Open Access

Molecular detection and antimicrobial resistance of Pseudomonas aeruginosa from houseflies (Musca domestica) in Iran

  • Behsan Hemmatinezhad1,
  • Davood Ommi2,
  • Taghi Taktaz Hafshejani3 and
  • Faham Khamesipour1Email author
Journal of Venomous Animals and Toxins including Tropical Diseases201521:18

DOI: 10.1186/s40409-015-0021-z

Received: 7 November 2014

Accepted: 20 May 2015

Published: 30 May 2015

Abstract

Background

Pseudomonas aeruginosa is a common bacterium that can cause disease in humans and other animals. This study was conducted to screen for molecular detection and antimicrobial-resistant P. aeruginosa in Musca domestica in different locations in the Iranian provinces of Shahrekord and Isfahan.

Methods

Musca domestica were captured by both manual and sticky trap methods, during the daytime, from household kitchens, cattle farms, animal hospitals, human hospitals, slaughterhouses and chicken farms at random locations in Shahrekord and Isfahan provinces of Iran, and subsequently transported to the laboratory for detection of P. aeruginosa. In the laboratory, flies were identified and killed by refrigeration in a cold chamber at −20 °C, then placed in 5 mL peptone water and left at room temperature for five hours before being processed. Pseudomonas isolates were preliminarily identified to genus level based on colony morphology and gram staining, and their identity was further confirmed by polymerase chain reaction.

Results

Overall blaTEM gene was recovered from 8.8 % (53/600) of the P. aeruginosa isolated from houseflies collected from the two provinces. A slightly higher prevalence (10.7 %; 32/300) was recorded in Shahrekord province than Isfahan province (7.0 %; 21/300). The locations did not differ statistically (p < 0.05) in bacterial prevalence in flies. Seasonal prevalence showed a significantly lower infection frequency during autumn.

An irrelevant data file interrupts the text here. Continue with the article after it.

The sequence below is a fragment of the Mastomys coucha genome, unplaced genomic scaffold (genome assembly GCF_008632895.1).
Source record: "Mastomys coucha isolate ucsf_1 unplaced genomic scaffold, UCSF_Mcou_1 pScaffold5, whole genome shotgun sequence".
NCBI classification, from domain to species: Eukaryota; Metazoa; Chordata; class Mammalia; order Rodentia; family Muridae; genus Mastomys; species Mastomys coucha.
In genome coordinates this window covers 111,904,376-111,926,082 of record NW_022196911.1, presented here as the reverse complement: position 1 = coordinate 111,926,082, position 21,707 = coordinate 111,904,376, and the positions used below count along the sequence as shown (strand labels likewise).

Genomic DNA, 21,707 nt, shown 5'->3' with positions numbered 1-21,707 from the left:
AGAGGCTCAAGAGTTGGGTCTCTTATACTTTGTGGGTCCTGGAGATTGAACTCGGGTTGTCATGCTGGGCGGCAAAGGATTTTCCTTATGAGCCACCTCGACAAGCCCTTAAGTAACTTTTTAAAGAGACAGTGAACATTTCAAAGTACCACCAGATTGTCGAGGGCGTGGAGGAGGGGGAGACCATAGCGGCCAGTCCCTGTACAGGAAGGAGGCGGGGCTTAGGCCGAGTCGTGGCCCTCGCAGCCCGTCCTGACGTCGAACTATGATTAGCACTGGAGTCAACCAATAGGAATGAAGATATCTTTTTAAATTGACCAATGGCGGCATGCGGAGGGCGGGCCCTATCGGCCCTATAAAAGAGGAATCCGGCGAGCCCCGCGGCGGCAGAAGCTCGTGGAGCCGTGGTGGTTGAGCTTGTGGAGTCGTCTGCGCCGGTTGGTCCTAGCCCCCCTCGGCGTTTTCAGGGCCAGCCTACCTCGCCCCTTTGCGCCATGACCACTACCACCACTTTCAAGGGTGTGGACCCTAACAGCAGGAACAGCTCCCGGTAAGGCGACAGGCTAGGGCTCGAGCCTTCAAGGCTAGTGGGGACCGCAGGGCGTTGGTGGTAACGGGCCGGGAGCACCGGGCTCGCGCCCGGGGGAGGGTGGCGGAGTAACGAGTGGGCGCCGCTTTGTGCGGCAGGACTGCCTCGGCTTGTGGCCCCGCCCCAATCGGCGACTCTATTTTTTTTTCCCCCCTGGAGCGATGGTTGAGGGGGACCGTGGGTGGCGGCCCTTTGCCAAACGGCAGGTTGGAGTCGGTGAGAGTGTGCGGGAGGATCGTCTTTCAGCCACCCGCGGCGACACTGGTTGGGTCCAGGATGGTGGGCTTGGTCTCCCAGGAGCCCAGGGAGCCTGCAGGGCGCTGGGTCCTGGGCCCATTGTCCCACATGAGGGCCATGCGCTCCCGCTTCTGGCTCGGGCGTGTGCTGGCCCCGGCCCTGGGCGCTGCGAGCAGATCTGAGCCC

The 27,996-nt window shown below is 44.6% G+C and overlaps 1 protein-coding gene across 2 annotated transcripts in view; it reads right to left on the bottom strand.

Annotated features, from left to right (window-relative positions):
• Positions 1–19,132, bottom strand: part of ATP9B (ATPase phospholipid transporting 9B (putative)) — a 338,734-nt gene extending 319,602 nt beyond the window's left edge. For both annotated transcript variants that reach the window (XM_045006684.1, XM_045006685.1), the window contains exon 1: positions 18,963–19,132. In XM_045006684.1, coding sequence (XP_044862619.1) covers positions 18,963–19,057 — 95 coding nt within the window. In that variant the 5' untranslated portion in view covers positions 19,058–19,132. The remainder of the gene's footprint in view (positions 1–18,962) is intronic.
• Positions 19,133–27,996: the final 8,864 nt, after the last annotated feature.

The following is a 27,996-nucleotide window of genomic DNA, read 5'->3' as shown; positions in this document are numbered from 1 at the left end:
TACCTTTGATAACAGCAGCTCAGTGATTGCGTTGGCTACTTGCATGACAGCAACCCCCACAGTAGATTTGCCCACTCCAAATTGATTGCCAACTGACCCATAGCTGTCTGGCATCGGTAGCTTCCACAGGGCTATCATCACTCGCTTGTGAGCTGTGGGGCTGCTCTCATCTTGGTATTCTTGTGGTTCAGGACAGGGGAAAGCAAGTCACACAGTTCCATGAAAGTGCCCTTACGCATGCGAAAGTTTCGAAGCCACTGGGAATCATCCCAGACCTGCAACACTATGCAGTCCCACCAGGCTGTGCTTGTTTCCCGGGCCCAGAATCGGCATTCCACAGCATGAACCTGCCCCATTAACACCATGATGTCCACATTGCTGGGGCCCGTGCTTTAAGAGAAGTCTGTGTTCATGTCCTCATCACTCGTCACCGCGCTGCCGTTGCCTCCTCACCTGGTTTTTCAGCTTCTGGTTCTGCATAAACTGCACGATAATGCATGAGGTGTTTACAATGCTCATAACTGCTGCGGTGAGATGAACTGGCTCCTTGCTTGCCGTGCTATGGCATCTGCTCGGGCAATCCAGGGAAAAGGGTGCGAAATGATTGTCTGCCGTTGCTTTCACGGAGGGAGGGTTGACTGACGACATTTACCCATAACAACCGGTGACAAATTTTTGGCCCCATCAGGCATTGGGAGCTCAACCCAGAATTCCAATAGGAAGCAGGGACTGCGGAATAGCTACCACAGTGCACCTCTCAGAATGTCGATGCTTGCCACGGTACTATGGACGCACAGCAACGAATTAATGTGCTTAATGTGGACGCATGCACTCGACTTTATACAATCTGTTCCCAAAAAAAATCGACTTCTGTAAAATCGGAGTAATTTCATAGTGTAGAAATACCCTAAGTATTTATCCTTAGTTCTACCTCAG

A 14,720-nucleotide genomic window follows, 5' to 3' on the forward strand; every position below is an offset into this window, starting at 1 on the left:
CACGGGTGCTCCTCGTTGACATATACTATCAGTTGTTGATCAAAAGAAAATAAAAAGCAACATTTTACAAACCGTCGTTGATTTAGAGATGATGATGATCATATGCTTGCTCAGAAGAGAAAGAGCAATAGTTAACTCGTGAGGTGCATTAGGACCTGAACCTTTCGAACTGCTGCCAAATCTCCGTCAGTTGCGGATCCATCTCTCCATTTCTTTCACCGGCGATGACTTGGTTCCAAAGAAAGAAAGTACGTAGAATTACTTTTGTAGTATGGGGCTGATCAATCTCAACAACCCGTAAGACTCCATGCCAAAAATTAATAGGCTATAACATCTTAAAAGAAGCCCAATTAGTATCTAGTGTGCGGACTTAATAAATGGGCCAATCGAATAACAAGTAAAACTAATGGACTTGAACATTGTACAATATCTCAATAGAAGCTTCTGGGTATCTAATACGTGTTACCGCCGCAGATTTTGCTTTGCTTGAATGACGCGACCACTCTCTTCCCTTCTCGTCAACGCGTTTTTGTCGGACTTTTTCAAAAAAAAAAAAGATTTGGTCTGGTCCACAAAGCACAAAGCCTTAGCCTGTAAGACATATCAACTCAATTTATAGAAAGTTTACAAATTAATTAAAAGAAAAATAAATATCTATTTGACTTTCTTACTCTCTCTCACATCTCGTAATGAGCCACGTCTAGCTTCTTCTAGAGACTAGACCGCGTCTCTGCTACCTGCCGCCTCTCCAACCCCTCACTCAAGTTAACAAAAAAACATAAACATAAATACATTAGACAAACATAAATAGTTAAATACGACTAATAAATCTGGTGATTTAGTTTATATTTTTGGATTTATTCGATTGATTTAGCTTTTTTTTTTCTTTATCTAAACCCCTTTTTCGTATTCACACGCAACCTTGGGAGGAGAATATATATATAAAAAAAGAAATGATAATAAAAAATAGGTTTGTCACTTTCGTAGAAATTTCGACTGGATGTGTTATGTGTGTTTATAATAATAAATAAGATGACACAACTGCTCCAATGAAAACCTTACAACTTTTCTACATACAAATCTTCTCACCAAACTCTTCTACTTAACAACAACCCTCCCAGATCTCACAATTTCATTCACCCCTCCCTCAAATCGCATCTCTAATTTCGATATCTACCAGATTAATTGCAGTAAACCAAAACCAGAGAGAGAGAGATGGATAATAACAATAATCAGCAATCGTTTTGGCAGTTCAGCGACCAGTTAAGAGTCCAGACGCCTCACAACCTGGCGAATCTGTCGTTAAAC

Conclusions

Houseflies are important in the epidemiology of P. aeruginosa infections.

Keywords

Antimicrobial resistance BlaTEM gene Housefly (Musca domestica) Molecular detection Pseudomonas aeruginosa

Background

Houseflies (Musca domestica) are the most common of domestic flies. Their feeding and reproductive habits make them important mechanical and biological vectors of several human and veterinary pathogens including those causing nosocomial, enteric and anthropozoonotic infections [15]. They also serve as reservoirs and disseminators of metazoan parasites of both veterinary and human medical significance [2].

Pseudomonas aeruginosa is a fastidious multi-drug-resistant pathogen of veterinary and public health importance [6, 7]. The organism is involved in the etiology of some important emerging diseases; including nosocomial bloodstream infections and pneumonia [514]. The primary site of colonization and a frequent source of subsequent infection by P. aeruginosa is the gastrointestinal tract.

There are increasing reports of nosocomial infections associated with drug-resistant P. aeruginosa in Iran [14]. Meanwhile, there are many reports of P. aeruginosa disease outbreaks that are attributed to environmental sources [10, 15]. However, the role of such sources in sporadic Pseudomonas infections is not well defined [6]. There were also reported frequency of resistance and susceptible bacteria and fungi isolated from houseflies [5, 16]. A better understanding of the role of such environmental reservoirs in Pseudomonas infections would permit better use of strategies to minimize the transmission of the pathogen to vulnerable individuals. This study was conducted to screen for molecular detection and antimicrobial-resistant P. aeruginosa in Musca domestica in different locations in the Iranian provinces of Shahrekord and Isfahan.

Methods

Study area and sample collection